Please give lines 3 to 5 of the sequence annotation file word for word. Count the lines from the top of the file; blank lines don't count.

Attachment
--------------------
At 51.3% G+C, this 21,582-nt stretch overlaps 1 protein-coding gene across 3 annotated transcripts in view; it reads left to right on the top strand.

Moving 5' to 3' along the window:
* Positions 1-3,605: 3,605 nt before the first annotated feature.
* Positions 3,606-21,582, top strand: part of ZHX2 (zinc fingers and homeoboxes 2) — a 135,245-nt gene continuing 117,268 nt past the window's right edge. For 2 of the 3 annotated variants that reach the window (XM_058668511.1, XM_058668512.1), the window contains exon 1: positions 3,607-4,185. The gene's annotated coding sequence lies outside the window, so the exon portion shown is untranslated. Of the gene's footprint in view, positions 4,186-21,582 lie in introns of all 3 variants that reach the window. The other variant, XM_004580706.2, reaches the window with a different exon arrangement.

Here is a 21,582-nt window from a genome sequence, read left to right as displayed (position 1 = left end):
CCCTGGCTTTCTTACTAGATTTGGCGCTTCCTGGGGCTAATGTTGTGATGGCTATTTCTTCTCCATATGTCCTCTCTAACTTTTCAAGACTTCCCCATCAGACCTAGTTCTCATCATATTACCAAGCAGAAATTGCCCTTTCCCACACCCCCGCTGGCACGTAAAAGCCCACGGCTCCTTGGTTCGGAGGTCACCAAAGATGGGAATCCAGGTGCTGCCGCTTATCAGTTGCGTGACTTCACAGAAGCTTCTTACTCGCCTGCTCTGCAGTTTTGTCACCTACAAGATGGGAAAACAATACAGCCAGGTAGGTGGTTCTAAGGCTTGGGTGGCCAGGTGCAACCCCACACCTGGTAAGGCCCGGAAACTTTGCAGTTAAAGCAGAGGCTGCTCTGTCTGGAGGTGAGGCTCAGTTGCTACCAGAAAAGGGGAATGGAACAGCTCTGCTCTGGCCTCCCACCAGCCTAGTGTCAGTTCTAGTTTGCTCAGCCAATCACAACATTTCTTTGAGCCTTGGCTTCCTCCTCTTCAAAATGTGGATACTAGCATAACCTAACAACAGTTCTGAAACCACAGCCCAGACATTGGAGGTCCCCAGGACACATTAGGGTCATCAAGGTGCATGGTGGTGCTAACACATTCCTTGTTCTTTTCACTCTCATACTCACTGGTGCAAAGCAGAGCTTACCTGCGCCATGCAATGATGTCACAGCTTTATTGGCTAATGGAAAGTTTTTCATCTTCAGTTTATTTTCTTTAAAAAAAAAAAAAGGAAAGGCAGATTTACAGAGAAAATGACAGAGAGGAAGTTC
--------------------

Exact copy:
* Positions 1-3,605: 3,605 nt before the first annotated feature.
* Positions 3,606-21,582, top strand: part of ZHX2 (zinc fingers and homeoboxes 2) — a 135,245-nt gene continuing 117,268 nt past the window's right edge. For 2 of the 3 annotated variants that reach the window (XM_058668511.1, XM_058668512.1), the window contains exon 1: positions 3,607-4,185. The gene's annotated coding sequence lies outside the window, so the exon portion shown is untranslated. Of the gene's footprint in view, positions 4,186-21,582 lie in introns of all 3 variants that reach the window. The other variant, XM_004580706.2, reaches the window with a different exon arrangement.

Here is a 21,582-nt window from a genome sequence, read left to right as displayed (position 1 = left end):